The treatment of pediatric rhabdomyosarcoma often requires a multimodal therapy, including surgery, chemotherapy and radiotherapy (3); however, it is not currently possible to determine the best treatment strategy on the basis of high-level scientific evidence, since previous IRS trials comprise a heterogeneous population and do not evaluate the treatment outcomes specifically for PSR (11). The surgical goal is the complete excision of the primary tumor, whenever possible, without causing major functional or cosmetic deficits. Incompletely resected tumors or tumors with a positive resection margin are generally treated with radiotherapy (13). Novel techniques of implementing radiotherapy, including intensity-modulated, proton beam radiotherapy and brachytherapy may reduce long-term sequelae, as compared with three-dimensional conformal radiotherapy (14). In addition, all patients with rhabdomyosarcoma require treatment with chemotherapy (15). The most commonly used regimens include vincristine and actinomycin-D in combination with an alkylating agent, such as cyclophosphamide or ifosfamide. Compared with tumors in other regions, PSRs have a decreased response to treatment, a relapse rate of 30–40% and a greater potential for early metastasis (16). The majority of rhabdomyosarcoma recurrences involve the primary site or adjacent region. Although salvage surgery is advocated for resectable residual or recurrent PSR, the evidence for its efficacy is considerably limited (15,16).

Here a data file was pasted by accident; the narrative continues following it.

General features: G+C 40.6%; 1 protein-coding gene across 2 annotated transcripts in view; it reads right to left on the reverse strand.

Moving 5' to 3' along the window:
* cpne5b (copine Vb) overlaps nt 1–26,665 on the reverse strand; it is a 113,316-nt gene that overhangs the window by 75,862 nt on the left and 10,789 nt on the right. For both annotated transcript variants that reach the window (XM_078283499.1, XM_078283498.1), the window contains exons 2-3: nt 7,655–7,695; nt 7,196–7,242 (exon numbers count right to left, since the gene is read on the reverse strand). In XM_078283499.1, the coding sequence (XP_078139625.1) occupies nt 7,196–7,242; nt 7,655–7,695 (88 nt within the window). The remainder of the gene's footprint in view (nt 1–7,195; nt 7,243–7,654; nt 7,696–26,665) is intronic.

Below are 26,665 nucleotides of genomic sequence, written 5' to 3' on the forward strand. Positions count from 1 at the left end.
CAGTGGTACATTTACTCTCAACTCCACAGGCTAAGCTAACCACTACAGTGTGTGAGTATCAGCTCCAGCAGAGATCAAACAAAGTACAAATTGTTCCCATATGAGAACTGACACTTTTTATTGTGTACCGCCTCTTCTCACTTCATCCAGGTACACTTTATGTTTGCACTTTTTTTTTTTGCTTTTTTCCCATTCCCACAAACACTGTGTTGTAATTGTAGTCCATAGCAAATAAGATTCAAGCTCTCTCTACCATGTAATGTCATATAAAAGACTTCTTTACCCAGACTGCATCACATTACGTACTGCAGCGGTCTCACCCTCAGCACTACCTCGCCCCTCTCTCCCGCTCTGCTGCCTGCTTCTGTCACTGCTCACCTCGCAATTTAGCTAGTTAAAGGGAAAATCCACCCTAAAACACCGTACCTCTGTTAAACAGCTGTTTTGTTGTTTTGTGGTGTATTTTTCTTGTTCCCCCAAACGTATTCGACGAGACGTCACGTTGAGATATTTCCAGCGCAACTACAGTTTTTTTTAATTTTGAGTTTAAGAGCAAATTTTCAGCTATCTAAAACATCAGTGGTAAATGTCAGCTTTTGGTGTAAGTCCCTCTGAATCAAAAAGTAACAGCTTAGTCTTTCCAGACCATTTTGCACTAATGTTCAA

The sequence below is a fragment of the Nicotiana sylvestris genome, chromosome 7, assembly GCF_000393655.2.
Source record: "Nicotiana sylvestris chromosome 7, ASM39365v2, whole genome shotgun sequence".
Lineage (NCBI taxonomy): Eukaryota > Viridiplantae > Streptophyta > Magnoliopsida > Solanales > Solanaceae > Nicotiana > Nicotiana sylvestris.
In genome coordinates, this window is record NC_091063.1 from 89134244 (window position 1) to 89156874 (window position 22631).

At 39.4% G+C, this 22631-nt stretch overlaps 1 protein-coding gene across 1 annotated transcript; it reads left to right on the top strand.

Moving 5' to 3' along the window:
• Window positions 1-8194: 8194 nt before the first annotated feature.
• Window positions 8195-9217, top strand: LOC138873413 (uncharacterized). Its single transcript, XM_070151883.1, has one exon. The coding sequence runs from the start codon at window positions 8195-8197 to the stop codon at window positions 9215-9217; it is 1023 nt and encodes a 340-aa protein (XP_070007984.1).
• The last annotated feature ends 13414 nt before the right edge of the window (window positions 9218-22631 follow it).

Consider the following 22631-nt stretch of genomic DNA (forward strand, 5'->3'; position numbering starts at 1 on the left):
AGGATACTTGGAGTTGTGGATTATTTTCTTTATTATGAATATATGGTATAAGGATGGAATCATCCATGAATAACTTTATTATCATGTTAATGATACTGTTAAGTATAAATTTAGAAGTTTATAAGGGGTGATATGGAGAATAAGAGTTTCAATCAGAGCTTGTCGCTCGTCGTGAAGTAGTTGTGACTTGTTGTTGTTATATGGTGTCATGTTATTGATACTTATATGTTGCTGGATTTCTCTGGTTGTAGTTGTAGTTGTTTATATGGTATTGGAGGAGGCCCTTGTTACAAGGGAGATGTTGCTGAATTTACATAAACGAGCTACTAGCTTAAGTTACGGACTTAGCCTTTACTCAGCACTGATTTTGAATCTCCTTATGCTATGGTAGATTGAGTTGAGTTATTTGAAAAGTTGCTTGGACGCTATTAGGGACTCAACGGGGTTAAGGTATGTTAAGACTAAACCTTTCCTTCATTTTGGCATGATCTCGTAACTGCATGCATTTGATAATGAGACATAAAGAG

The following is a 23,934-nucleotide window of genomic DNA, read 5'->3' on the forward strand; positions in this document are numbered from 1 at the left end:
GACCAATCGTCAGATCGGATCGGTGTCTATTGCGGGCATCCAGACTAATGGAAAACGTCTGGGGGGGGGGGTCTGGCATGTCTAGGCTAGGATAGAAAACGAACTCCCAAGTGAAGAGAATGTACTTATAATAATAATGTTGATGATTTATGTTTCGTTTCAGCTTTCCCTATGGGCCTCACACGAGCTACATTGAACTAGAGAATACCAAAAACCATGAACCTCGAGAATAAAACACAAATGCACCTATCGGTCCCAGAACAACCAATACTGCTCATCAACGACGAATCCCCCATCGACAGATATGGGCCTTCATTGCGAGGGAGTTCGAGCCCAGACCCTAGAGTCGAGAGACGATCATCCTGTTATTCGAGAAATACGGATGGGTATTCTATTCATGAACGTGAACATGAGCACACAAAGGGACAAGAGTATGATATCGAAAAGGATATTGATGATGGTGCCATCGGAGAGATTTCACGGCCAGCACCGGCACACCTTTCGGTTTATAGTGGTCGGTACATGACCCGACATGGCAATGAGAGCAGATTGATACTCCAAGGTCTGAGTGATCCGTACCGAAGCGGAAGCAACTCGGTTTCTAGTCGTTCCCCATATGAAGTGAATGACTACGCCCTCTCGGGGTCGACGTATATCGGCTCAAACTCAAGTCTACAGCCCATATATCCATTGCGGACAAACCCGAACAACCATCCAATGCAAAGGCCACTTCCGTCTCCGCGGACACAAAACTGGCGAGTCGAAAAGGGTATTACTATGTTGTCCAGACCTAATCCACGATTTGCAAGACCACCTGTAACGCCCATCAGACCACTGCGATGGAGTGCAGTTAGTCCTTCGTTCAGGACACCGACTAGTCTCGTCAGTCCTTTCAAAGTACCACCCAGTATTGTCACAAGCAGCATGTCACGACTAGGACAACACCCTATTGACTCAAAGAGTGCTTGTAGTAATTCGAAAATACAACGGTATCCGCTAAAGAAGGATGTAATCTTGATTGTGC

In conclusion, PSR is a rare aggressive malignancy associated with poor outcomes. Only a limited number of PSR cases have previously been reported (2,4,6,8,11,13,14). The present report emphasized the prognostic significance of the tumor site and the age upon diagnosis of rhabdomyosarcoma, as well as the necessity of a multidisciplinary management strategy in clinical centers with adequate experience.



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Bostanci A, Asik M and Turhan M: Pediatric sinonasal rhabdomyosarcoma: A case report. Exp Ther Med 10: 2444-2446, 2015
Bostanci, A., Asik, M., & Turhan, M. (2015). Pediatric sinonasal rhabdomyosarcoma: A case report. Experimental and Therapeutic Medicine, 10, 2444-2446.
Bostanci, A., Asik, M., Turhan, M."Pediatric sinonasal rhabdomyosarcoma: A case report". Experimental and Therapeutic Medicine 10.6 (2015): 2444-2446.
Bostanci, A., Asik, M., Turhan, M."Pediatric sinonasal rhabdomyosarcoma: A case report". Experimental and Therapeutic Medicine 10, no. 6 (2015): 2444-2446.